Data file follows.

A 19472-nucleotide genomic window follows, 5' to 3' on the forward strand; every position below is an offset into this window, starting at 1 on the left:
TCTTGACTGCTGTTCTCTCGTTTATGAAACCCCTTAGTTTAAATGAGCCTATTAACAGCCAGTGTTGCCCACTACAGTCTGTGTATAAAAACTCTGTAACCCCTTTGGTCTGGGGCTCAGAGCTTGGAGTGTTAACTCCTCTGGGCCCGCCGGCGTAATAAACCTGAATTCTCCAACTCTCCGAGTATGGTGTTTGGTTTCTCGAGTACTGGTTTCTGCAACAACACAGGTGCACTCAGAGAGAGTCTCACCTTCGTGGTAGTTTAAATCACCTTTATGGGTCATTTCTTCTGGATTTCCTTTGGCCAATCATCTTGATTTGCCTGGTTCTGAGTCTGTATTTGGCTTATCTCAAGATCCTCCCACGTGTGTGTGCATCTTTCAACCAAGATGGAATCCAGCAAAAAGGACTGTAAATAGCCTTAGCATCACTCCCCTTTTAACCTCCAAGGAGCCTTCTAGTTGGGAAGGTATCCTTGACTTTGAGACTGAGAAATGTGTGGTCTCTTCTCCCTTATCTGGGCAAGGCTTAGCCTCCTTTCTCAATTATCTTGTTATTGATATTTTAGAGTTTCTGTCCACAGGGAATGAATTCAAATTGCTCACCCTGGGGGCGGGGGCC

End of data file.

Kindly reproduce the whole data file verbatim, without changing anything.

A 19472-nucleotide genomic window follows, 5' to 3' on the forward strand; every position below is an offset into this window, starting at 1 on the left:
TCTTGACTGCTGTTCTCTCGTTTATGAAACCCCTTAGTTTAAATGAGCCTATTAACAGCCAGTGTTGCCCACTACAGTCTGTGTATAAAAACTCTGTAACCCCTTTGGTCTGGGGCTCAGAGCTTGGAGTGTTAACTCCTCTGGGCCCGCCGGCGTAATAAACCTGAATTCTCCAACTCTCCGAGTATGGTGTTTGGTTTCTCGAGTACTGGTTTCTGCAACAACACAGGTGCACTCAGAGAGAGTCTCACCTTCGTGGTAGTTTAAATCACCTTTATGGGTCATTTCTTCTGGATTTCCTTTGGCCAATCATCTTGATTTGCCTGGTTCTGAGTCTGTATTTGGCTTATCTCAAGATCCTCCCACGTGTGTGTGCATCTTTCAACCAAGATGGAATCCAGCAAAAAGGACTGTAAATAGCCTTAGCATCACTCCCCTTTTAACCTCCAAGGAGCCTTCTAGTTGGGAAGGTATCCTTGACTTTGAGACTGAGAAATGTGTGGTCTCTTCTCCCTTATCTGGGCAAGGCTTAGCCTCCTTTCTCAATTATCTTGTTATTGATATTTTAGAGTTTCTGTCCACAGGGAATGAATTCAAATTGCTCACCCTGGGGGCGGGGGCC